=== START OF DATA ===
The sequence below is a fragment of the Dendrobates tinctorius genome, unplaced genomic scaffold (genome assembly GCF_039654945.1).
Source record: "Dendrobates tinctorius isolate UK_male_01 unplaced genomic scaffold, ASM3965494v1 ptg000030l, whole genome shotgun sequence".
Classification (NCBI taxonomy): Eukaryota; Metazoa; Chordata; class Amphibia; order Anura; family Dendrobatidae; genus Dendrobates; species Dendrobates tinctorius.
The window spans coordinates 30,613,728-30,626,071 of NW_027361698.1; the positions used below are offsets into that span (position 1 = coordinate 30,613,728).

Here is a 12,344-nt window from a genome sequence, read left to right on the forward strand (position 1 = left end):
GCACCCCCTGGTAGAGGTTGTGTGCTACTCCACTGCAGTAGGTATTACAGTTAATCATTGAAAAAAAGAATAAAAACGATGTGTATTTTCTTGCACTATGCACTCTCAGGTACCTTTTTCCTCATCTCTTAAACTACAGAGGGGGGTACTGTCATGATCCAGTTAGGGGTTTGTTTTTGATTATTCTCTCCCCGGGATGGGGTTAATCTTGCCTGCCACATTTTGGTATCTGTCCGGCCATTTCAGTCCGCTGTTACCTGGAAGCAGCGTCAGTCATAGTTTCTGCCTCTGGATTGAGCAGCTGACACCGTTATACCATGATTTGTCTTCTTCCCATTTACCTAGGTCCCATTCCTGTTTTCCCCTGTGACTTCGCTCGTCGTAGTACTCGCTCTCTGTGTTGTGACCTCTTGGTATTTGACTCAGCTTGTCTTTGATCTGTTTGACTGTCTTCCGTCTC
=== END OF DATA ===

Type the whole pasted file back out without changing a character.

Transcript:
The sequence below is a fragment of the Dendrobates tinctorius genome, unplaced genomic scaffold (genome assembly GCF_039654945.1).
Source record: "Dendrobates tinctorius isolate UK_male_01 unplaced genomic scaffold, ASM3965494v1 ptg000030l, whole genome shotgun sequence".
Classification (NCBI taxonomy): Eukaryota; Metazoa; Chordata; class Amphibia; order Anura; family Dendrobatidae; genus Dendrobates; species Dendrobates tinctorius.
The window spans coordinates 30,613,728-30,626,071 of NW_027361698.1; the positions used below are offsets into that span (position 1 = coordinate 30,613,728).

Here is a 12,344-nt window from a genome sequence, read left to right on the forward strand (position 1 = left end):
GCACCCCCTGGTAGAGGTTGTGTGCTACTCCACTGCAGTAGGTATTACAGTTAATCATTGAAAAAAAGAATAAAAACGATGTGTATTTTCTTGCACTATGCACTCTCAGGTACCTTTTTCCTCATCTCTTAAACTACAGAGGGGGGTACTGTCATGATCCAGTTAGGGGTTTGTTTTTGATTATTCTCTCCCCGGGATGGGGTTAATCTTGCCTGCCACATTTTGGTATCTGTCCGGCCATTTCAGTCCGCTGTTACCTGGAAGCAGCGTCAGTCATAGTTTCTGCCTCTGGATTGAGCAGCTGACACCGTTATACCATGATTTGTCTTCTTCCCATTTACCTAGGTCCCATTCCTGTTTTCCCCTGTGACTTCGCTCGTCGTAGTACTCGCTCTCTGTGTTGTGACCTCTTGGTATTTGACTCAGCTTGTCTTTGATCTGTTTGACTGTCTTCCGTCTC